I am back at the campsite and go to the very busy camp kitchen to prepare my dinner. Most of the tables near the kitchen are occupied by families so I find an empty spot on the nearby lawn. It isn’t long before the blackflies start ruthlessly attacking me. It is a beautiful evening and I would love to sit outside with a glass of wine but the bites are too much. I try a little bug spray but it doesn’t do much to help. I head back to my van to hang out “indoors”. There are flies that have made their way in the van and they buzz around me, threatening to bite me throughout the night. I am hoping I can hide under a blanket and they die of starvation.
Before I head to sleep it does get pitch dark. Without the light pollution I can actually see many stars outside. It is almost as good as my time in Wadi Rum when I got to lay on my back and admire the skies. I would spend more time outside except I want a piece of my body left that hasn’t been attacked by bugs.
I have been slowly trying to outpace the calendar when trying to document my travels. So far I’ve kept all my travel posts related to travel less than a year ago. As the new year begins I get closer and closer to that self-imposed marker when I am talking about travel that is more than a year ago.
I had high hopes on documenting my adventures as I went but mostly failed on this subject; with the exception of posts like these that are generated from my actual thoughts and feelings at the time. These posts tend to be more detailed and also lean more about my struggles when traveling. I tend to get the urge to write down my feelings more when I am having a challenging time verses a blissful time. You might see me talk about my struggles frequently but it is not representative of the majority of my travel. I actually had a large amount of moments of awe, bliss, and amazement – I just didn’t tend to journal those feelings along the way. So here I am trying to reconstruct things from my photos and that seems to take quite a long time.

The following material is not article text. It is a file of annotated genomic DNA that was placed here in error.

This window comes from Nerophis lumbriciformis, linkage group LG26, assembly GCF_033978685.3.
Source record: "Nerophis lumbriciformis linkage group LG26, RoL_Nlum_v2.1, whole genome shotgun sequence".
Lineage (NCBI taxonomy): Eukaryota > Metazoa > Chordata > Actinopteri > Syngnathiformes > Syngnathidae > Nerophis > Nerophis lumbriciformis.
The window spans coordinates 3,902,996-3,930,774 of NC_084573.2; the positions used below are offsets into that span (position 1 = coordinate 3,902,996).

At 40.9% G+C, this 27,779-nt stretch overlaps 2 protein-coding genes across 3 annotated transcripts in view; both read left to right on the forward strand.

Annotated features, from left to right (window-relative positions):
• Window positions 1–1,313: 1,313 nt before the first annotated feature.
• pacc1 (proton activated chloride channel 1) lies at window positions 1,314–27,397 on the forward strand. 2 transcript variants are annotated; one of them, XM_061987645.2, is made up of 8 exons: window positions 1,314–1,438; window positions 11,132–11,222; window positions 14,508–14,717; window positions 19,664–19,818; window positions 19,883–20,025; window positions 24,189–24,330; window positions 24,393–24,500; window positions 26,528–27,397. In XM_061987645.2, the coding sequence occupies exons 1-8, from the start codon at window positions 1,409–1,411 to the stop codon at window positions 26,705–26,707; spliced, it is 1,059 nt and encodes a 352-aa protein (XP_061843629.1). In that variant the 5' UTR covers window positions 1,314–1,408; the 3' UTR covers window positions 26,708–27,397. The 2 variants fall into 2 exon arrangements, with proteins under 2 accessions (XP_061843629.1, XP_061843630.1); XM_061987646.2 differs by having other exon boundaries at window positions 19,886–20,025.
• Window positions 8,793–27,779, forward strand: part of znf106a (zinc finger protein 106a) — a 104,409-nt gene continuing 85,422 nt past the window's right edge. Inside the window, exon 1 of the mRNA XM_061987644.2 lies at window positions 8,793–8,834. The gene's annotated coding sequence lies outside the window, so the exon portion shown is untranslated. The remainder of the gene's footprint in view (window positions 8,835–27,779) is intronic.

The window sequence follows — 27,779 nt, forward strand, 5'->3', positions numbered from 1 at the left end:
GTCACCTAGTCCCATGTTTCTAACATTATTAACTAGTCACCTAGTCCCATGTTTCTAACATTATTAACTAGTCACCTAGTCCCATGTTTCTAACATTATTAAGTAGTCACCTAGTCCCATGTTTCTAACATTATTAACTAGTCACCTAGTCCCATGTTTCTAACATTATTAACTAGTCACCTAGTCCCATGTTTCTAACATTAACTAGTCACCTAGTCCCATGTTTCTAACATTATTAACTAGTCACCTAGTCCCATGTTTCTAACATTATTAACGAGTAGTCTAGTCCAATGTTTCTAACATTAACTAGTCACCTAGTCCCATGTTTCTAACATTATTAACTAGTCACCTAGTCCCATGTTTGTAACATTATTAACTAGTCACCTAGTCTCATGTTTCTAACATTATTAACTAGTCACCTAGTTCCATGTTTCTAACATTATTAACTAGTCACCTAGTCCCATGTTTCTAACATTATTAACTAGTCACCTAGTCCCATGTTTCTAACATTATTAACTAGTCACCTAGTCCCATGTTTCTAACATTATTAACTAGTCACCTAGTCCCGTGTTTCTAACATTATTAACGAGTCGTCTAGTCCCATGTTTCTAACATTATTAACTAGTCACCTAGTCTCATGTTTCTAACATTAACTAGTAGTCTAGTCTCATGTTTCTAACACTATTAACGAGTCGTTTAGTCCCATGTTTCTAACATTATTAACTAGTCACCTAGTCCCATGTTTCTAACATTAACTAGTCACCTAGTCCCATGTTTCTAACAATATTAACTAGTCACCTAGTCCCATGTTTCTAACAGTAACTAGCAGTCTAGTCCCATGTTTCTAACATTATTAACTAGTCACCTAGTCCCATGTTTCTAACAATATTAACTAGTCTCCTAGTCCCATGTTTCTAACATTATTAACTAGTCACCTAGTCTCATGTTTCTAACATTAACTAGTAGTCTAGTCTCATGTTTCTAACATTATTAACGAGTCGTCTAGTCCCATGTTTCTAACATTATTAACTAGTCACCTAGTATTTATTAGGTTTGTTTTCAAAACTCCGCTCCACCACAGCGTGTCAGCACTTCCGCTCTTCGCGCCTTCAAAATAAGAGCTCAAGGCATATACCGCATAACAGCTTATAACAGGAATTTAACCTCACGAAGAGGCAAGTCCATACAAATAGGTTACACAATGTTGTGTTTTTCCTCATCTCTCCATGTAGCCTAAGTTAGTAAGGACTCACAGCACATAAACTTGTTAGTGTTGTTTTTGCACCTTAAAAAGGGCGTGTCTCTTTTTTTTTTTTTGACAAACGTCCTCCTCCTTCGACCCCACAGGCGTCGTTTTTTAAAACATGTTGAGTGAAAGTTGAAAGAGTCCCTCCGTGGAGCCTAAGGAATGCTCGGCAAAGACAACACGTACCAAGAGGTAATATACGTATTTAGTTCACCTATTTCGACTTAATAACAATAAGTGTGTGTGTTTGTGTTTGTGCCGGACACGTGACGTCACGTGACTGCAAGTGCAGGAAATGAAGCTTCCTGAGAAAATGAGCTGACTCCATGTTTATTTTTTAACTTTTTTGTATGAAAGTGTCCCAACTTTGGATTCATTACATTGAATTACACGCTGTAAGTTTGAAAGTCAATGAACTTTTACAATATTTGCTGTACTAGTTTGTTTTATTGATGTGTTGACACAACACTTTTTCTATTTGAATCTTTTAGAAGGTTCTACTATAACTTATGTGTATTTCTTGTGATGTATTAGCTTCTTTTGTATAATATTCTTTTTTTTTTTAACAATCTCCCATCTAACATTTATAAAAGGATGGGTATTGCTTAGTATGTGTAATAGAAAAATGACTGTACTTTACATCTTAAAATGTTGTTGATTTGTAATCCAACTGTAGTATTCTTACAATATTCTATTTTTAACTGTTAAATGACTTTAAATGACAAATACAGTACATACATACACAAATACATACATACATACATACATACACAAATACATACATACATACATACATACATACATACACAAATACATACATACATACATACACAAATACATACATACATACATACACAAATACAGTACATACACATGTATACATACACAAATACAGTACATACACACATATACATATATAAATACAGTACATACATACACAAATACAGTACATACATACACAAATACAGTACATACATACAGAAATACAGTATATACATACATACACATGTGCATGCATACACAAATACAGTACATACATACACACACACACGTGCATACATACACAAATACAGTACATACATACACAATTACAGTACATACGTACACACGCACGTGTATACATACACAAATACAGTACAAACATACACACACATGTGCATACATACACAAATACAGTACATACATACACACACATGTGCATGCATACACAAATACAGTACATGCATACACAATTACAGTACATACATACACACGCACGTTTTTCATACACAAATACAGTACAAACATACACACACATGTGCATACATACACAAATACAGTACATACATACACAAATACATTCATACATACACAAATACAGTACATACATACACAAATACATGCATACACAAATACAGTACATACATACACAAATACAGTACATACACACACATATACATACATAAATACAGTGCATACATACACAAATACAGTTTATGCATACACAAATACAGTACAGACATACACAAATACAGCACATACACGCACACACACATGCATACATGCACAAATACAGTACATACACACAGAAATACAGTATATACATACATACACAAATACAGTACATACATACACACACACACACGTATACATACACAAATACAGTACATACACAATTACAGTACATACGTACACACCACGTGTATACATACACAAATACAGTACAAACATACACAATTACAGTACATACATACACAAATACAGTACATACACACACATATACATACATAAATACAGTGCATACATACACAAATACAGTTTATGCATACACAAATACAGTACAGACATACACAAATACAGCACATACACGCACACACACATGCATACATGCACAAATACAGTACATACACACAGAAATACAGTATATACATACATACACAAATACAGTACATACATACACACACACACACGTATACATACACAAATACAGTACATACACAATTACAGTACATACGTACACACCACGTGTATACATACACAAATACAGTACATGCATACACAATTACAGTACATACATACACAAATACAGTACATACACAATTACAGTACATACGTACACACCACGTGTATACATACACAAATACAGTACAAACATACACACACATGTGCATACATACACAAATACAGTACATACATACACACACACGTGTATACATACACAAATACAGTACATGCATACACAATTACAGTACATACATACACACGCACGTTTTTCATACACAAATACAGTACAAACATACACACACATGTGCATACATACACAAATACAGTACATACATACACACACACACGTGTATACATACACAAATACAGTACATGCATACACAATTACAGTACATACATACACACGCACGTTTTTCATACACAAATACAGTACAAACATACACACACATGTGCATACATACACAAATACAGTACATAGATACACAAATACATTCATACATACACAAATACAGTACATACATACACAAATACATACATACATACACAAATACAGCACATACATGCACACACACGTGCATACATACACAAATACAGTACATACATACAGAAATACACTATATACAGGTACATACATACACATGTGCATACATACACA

Why am I telling you all these things? I guess I want to justify why it is taking me so long to document things and to give reasons for all the “holes” in my posts where I clinically describe experiences instead of conveying actual thoughts.
Anyhoo, a new year has begun in the “current world” and I look forward to traveling once again post COVID-19.
For now enjoy my adventures in Queenstown….
I admit I came into Queenstown in a bit of a mood. I am determined to not like it; partially because the internet told me “Wanaka is better” and partially because the bumper to bumper traffic on the way into here. I also have another case of travel fatigue. I have not even done any activity to really wear me down physically – no walking tracks or such. The long travel from Milford Sound to Queenstown did me in. I have another shoulda. I should have scheduled more time in this region in general.
I arrive to the campsite and I am on a mission to finish the bagged salad and other produce that will spoil any day now. I hunker down at my campsite that is eclectically decorated and has too few bathrooms and showers in my opinion (but it has yet to be a problem so why am I complaining).